Other states have broadly interpreted the language of § 20 of the Uniform Partnership Act. California courts have recognized a duty to disclose "matters affecting the business relationship" and found a breach when one partner neglected to disclose a prior issuance of stock. Berg v King-Cola, Inc, 227 Cal.App.2d 338; 38 Cal.Rptr. 655 (1964). Similarly Maryland courts have recognized "the obligation of each member of the partnership to make full disclosure of all known information that is significant and materal to the affairs or property of the partnership". Herring v Offutt, 266 Md. 593, 597; 295 A.2d 876, 879 (1972). We believe that the prior relationship of Hartrick with Shacket and Helfman was a matter such that failure to disclose it constituted a breach of the partnership duties.
The arbitrator also found that defendants Shacket and Helfman had committed fraud in promising to convey the property "at their cost", but in conveying it at the inflated post-land bank price. The elements of fraud are:
"(1) a material representation which is false; (2) known by defendant to be false, or made recklessly without knowledge of its truth or falsity; (3) that defendant intended plaintiff to rely upon the representation; (4) that, in fact, plaintiff acted in reliance upon it; and (5) thereby suffered injury. Hyma v Lee, 338 Mich. 31, 37; 60 N.W.2d 920 (1953). * * * The false material representation needed to establish fraud may be satisfied by the failure to divulge a fact or facts the defendant has a duty to disclose. Such an action is one of fraudulent concealment." Fassihi v Sommers, Schwartz, Silver, Schwartz Tyler, PC, 107 Mich. App. 509, 517; 309 N.W.2d 645 (1981).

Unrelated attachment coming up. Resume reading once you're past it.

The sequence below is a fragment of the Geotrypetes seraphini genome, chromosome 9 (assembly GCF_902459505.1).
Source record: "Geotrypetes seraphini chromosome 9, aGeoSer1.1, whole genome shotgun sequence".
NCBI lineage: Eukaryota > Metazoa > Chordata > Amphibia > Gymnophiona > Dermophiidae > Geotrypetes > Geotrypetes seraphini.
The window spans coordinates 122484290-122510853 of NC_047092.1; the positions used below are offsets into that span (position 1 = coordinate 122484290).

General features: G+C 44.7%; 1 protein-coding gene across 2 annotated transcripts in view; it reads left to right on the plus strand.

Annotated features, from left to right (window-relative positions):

The evidence supporting the arbitrator's finding of fraud is ample. Defendants admit agreeing to convey "at their cost", and conveying at the higher value. As defendants had a duty to disclose the true initial cost and did not do so, the first element is satisfied. There is little question that the remaining elements of fraud have been established. While the extent of plaintiffs' injury is disputed, the fact of injury is clear: plaintiffs were led to pay nearly twice the cost of the property through defendants' concealment. The fact that defendants themselves may not have "profited" by retaining the difference in cost is of no moment. Hyma v Lee, supra, 37.
We find no error in the arbitrator's conclusion that defendants breached their duty to disclose and defrauded plaintiffs.